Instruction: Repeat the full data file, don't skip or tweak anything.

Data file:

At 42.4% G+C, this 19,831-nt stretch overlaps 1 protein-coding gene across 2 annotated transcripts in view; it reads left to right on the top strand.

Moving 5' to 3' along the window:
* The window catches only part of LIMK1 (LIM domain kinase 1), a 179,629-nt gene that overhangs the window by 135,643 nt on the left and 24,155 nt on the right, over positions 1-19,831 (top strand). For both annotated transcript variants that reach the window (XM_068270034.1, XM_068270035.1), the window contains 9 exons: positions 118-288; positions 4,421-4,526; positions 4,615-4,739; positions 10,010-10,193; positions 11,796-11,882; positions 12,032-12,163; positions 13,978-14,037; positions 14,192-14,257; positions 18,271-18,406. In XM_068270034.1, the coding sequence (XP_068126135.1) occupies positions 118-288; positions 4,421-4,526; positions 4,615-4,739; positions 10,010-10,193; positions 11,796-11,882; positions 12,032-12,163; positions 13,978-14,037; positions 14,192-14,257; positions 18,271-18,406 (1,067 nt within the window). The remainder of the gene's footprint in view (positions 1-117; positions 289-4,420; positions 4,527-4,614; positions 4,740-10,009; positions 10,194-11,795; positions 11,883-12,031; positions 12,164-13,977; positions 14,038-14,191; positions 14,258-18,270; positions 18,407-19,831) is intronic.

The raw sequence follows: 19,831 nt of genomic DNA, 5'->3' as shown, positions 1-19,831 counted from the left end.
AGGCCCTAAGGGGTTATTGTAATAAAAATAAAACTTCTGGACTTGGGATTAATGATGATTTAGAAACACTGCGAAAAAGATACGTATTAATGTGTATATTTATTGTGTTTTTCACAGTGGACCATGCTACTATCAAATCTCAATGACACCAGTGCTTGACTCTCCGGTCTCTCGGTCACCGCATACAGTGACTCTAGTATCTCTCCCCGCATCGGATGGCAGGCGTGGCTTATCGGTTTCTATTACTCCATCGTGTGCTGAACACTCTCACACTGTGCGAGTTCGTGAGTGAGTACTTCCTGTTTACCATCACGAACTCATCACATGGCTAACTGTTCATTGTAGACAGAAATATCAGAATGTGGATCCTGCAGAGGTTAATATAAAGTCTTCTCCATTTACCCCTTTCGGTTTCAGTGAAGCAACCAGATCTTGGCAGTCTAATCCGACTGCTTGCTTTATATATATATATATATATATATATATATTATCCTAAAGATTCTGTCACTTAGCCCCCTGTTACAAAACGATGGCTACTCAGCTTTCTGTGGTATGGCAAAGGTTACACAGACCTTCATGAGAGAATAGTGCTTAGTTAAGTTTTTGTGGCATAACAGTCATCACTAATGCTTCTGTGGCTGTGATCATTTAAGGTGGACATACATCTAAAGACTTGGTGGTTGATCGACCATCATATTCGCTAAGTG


At 42.4% G+C, this 19,831-nt stretch overlaps 1 protein-coding gene across 2 annotated transcripts in view; it reads left to right on the top strand.

Moving 5' to 3' along the window:
* The window catches only part of LIMK1 (LIM domain kinase 1), a 179,629-nt gene that overhangs the window by 135,643 nt on the left and 24,155 nt on the right, over positions 1-19,831 (top strand). For both annotated transcript variants that reach the window (XM_068270034.1, XM_068270035.1), the window contains 9 exons: positions 118-288; positions 4,421-4,526; positions 4,615-4,739; positions 10,010-10,193; positions 11,796-11,882; positions 12,032-12,163; positions 13,978-14,037; positions 14,192-14,257; positions 18,271-18,406. In XM_068270034.1, the coding sequence (XP_068126135.1) occupies positions 118-288; positions 4,421-4,526; positions 4,615-4,739; positions 10,010-10,193; positions 11,796-11,882; positions 12,032-12,163; positions 13,978-14,037; positions 14,192-14,257; positions 18,271-18,406 (1,067 nt within the window). The remainder of the gene's footprint in view (positions 1-117; positions 289-4,420; positions 4,527-4,614; positions 4,740-10,009; positions 10,194-11,795; positions 11,883-12,031; positions 12,164-13,977; positions 14,038-14,191; positions 14,258-18,270; positions 18,407-19,831) is intronic.

The raw sequence follows: 19,831 nt of genomic DNA, 5'->3' as shown, positions 1-19,831 counted from the left end.
AGGCCCTAAGGGGTTATTGTAATAAAAATAAAACTTCTGGACTTGGGATTAATGATGATTTAGAAACACTGCGAAAAAGATACGTATTAATGTGTATATTTATTGTGTTTTTCACAGTGGACCATGCTACTATCAAATCTCAATGACACCAGTGCTTGACTCTCCGGTCTCTCGGTCACCGCATACAGTGACTCTAGTATCTCTCCCCGCATCGGATGGCAGGCGTGGCTTATCGGTTTCTATTACTCCATCGTGTGCTGAACACTCTCACACTGTGCGAGTTCGTGAGTGAGTACTTCCTGTTTACCATCACGAACTCATCACATGGCTAACTGTTCATTGTAGACAGAAATATCAGAATGTGGATCCTGCAGAGGTTAATATAAAGTCTTCTCCATTTACCCCTTTCGGTTTCAGTGAAGCAACCAGATCTTGGCAGTCTAATCCGACTGCTTGCTTTATATATATATATATATATATATATATATTATCCTAAAGATTCTGTCACTTAGCCCCCTGTTACAAAACGATGGCTACTCAGCTTTCTGTGGTATGGCAAAGGTTACACAGACCTTCATGAGAGAATAGTGCTTAGTTAAGTTTTTGTGGCATAACAGTCATCACTAATGCTTCTGTGGCTGTGATCATTTAAGGTGGACATACATCTAAAGACTTGGTGGTTGATCGACCATCATATTCGCTAAGTG